YMMV / Disney Channel

  • Broken Base:
    • The channel has all but abandoned cartoons (with Mickey Mouse (2013) being the only animation series exclusive to the channel). Disney seems to be under the impression only boys watch cartoons, as Disney Channel is less unisex than before and XD is their male aimed channel (even if a large amount of XD viewers are female). Disney Channel calls their animation block "Disney XD on Disney Channel" which only burns people more. Some fans like that Disney's cartoons aren't split between channels while others hate that the channel is mostly live action, as it historically had great cartoons. Then again, all of this could be possible, because the sitcoms make the big bucks for the network, and the cartoons would take up time slots they'd rather waste on reruns.
    • The abandonment of old programs, animation and sitcom alike, has caused the base to split. Either you hate that old shows were swept under the rug or you love the newer shows and see the first camp as nostalgia blind.
  • Critical Dissonance: Many of the sitcoms and Disney Channel Original Movies attract thousands of fans in mostly teenage girls (and the occasional guy or two), but they're often panned by critics, mainly for having the same plot between them.
  • Ear Worm:
  • Girl Show Ghetto: Since 2005, Disney Channel's target demographic has been girls between the ages of 10 - 16, and a lot of their shows starting with Hannah Montana are accused of this trope.
  • Hilarious in Hindsight: One of the Zoogs has three eyes and is tied into online games. His name? Twitch.
  • Misblamed: Disney purists, fans of the older shows, and Moral Guardians point the blame at Hannah Montana and High School Musical for Disney Channel's serve Network Decay from a family-oriented channel to a teen-girls only gossip club that overpromotes singers and encourages Groupie Brigade and high-pitched Squee! towards them. Lizzie McGuire actually started this, but was still a Slice of Life series, and was tolerated by families.
  • Internet Backdraft: Though it's not as big as the 2009 Nickelodeon logo change, the 2014 to present day Disney Channel logo caused a lot of salt, most of which come from people who say the new logo is too generic.
  • Network Decay: Ever since 2005, and especially 2012, a lot of their older, better, sitcoms and cartoons ended, the channel seems dead set on only appealing to girls despite the two decades before being a good mix of males, females, and kids at the same time, with Disney XD being the defacto station for programming aimed at males, and Disney Junior for preschool programming. They've also almost completely exported all of their cartoons to either channel. With less of this programming on the main channel, a lot of shows have a lot of negative reactions if you're not a tween girl, with a noticeable lack in creative writing, no risks being taken, weak acting from a lot of the kids, occasional sexism, and other things despite admittedly good premises for most of them. This blandness has resulted in Girl Meets World being their best sitcom in years, despite that show suffering from a lot of the same problems that the others are, but at least it actually attempts to portray a lot of realistic situations, which is what made its parent series, Boy Meets World so popular.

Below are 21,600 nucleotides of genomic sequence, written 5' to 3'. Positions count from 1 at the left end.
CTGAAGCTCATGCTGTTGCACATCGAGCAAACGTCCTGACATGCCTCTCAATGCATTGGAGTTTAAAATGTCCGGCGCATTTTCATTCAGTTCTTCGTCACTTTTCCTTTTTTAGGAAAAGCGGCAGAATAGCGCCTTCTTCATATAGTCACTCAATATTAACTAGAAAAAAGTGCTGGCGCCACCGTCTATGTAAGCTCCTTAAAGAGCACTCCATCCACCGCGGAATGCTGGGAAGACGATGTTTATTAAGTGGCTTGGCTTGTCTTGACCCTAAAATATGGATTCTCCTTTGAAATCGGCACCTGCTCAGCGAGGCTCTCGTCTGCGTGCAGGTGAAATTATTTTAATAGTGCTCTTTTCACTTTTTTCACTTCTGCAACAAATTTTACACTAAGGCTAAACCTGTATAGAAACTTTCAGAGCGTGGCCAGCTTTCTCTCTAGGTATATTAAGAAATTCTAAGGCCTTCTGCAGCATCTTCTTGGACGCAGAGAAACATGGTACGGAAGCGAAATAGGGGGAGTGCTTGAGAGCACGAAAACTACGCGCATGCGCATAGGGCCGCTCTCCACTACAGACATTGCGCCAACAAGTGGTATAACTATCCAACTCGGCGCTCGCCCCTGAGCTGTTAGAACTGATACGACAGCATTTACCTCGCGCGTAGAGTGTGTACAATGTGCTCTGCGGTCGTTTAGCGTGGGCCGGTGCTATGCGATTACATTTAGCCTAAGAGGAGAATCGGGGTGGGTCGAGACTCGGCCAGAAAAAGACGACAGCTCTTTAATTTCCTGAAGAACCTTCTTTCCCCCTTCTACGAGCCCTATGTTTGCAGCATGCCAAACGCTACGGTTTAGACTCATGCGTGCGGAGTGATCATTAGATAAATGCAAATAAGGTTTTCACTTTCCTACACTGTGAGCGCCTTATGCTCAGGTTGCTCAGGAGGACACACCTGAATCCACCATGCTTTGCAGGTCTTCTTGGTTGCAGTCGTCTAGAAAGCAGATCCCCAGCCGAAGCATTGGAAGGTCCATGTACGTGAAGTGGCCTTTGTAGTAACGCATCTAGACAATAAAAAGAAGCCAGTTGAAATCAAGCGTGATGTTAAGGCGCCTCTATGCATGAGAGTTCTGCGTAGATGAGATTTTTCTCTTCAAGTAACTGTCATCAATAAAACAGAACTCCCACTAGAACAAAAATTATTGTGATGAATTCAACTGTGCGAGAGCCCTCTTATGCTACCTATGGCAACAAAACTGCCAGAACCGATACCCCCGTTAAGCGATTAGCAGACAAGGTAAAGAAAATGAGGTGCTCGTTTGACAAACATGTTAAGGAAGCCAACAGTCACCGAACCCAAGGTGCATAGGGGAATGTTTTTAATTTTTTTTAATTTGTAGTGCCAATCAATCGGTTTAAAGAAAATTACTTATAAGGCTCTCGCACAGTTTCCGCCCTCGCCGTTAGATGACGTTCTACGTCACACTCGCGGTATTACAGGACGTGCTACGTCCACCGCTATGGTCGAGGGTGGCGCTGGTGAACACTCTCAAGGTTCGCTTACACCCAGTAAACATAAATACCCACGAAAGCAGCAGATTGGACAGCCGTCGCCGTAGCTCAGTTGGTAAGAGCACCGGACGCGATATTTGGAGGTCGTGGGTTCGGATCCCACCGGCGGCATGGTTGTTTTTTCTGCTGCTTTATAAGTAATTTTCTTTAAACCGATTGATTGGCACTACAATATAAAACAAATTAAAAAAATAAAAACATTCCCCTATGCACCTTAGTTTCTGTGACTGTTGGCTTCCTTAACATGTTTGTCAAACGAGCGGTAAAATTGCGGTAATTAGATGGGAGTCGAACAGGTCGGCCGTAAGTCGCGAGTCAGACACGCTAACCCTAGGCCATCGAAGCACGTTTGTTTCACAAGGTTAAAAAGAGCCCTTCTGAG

• Never Live It Down: Hannah Montana and High School Musical have pretty much tarnished the reputation of Disney Channel, as now people view it as a teenage-girls only channel.
  • Periphery Hatedom: The channel's Network Decay has granted it a large hatedom among males, and females who were born before 1989 out of frustration for appealing exclusively to tween girls and not releasing their classics onto DVD or Netflix.
  • Pop-Culture Isolation: Violetta, an Argentine youth telenovela, has had sold out concerts and platinum albums not only in Latin America, but in many European countries as well. Outside of these regions, however, it's virtually unheard of (unless you count the South East Asian feed's airing).
  • They Changed It, Now It Sucks: People say this about the channel a lot.
  • We're Still Relevant, Dammit!: Post-Network Decay shows often try to mooch off what was, at the time of filming, popular with teen girls for their own use. For example, Wizards of Waverly Place had a plotline involving romance between the main characters, a vampire, and a werewolf, which was filmed during the popularity of Twilight.